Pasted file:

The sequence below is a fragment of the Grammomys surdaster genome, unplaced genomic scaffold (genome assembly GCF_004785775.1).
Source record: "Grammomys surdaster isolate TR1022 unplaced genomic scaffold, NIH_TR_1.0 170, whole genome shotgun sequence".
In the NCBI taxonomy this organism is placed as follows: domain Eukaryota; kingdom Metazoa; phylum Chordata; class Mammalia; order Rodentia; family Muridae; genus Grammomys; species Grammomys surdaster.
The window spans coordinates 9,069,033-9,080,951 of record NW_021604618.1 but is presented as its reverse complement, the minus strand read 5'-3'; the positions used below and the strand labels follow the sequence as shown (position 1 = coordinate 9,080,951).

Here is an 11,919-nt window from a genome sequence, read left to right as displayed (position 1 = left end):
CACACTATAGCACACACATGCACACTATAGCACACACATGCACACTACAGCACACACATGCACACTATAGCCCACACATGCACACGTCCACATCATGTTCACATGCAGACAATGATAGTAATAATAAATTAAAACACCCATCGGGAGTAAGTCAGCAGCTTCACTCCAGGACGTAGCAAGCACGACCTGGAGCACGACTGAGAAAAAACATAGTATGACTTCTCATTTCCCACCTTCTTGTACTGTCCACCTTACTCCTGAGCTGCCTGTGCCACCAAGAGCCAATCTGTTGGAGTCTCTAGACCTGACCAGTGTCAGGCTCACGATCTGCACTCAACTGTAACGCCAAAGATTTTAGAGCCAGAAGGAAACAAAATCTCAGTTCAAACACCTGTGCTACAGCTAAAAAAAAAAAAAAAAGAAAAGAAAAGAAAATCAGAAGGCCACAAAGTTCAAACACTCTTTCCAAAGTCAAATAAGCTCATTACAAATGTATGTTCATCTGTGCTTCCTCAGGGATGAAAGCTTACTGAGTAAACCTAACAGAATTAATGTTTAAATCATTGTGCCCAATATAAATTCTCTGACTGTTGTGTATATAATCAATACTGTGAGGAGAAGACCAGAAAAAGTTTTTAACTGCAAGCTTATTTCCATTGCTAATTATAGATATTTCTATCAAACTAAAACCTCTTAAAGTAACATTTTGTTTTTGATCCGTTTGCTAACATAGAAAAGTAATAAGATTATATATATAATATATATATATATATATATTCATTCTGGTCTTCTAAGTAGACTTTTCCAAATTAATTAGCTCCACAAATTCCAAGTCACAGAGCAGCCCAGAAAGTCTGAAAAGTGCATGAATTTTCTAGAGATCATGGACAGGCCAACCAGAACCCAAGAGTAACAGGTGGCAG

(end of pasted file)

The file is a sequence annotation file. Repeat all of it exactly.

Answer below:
The sequence below is a fragment of the Grammomys surdaster genome, unplaced genomic scaffold (genome assembly GCF_004785775.1).
Source record: "Grammomys surdaster isolate TR1022 unplaced genomic scaffold, NIH_TR_1.0 170, whole genome shotgun sequence".
In the NCBI taxonomy this organism is placed as follows: domain Eukaryota; kingdom Metazoa; phylum Chordata; class Mammalia; order Rodentia; family Muridae; genus Grammomys; species Grammomys surdaster.
The window spans coordinates 9,069,033-9,080,951 of record NW_021604618.1 but is presented as its reverse complement, the minus strand read 5'-3'; the positions used below and the strand labels follow the sequence as shown (position 1 = coordinate 9,080,951).

Here is an 11,919-nt window from a genome sequence, read left to right as displayed (position 1 = left end):
CACACTATAGCACACACATGCACACTATAGCACACACATGCACACTACAGCACACACATGCACACTATAGCCCACACATGCACACGTCCACATCATGTTCACATGCAGACAATGATAGTAATAATAAATTAAAACACCCATCGGGAGTAAGTCAGCAGCTTCACTCCAGGACGTAGCAAGCACGACCTGGAGCACGACTGAGAAAAAACATAGTATGACTTCTCATTTCCCACCTTCTTGTACTGTCCACCTTACTCCTGAGCTGCCTGTGCCACCAAGAGCCAATCTGTTGGAGTCTCTAGACCTGACCAGTGTCAGGCTCACGATCTGCACTCAACTGTAACGCCAAAGATTTTAGAGCCAGAAGGAAACAAAATCTCAGTTCAAACACCTGTGCTACAGCTAAAAAAAAAAAAAAAAGAAAAGAAAAGAAAATCAGAAGGCCACAAAGTTCAAACACTCTTTCCAAAGTCAAATAAGCTCATTACAAATGTATGTTCATCTGTGCTTCCTCAGGGATGAAAGCTTACTGAGTAAACCTAACAGAATTAATGTTTAAATCATTGTGCCCAATATAAATTCTCTGACTGTTGTGTATATAATCAATACTGTGAGGAGAAGACCAGAAAAAGTTTTTAACTGCAAGCTTATTTCCATTGCTAATTATAGATATTTCTATCAAACTAAAACCTCTTAAAGTAACATTTTGTTTTTGATCCGTTTGCTAACATAGAAAAGTAATAAGATTATATATATAATATATATATATATATATATTCATTCTGGTCTTCTAAGTAGACTTTTCCAAATTAATTAGCTCCACAAATTCCAAGTCACAGAGCAGCCCAGAAAGTCTGAAAAGTGCATGAATTTTCTAGAGATCATGGACAGGCCAACCAGAACCCAAGAGTAACAGGTGGCAG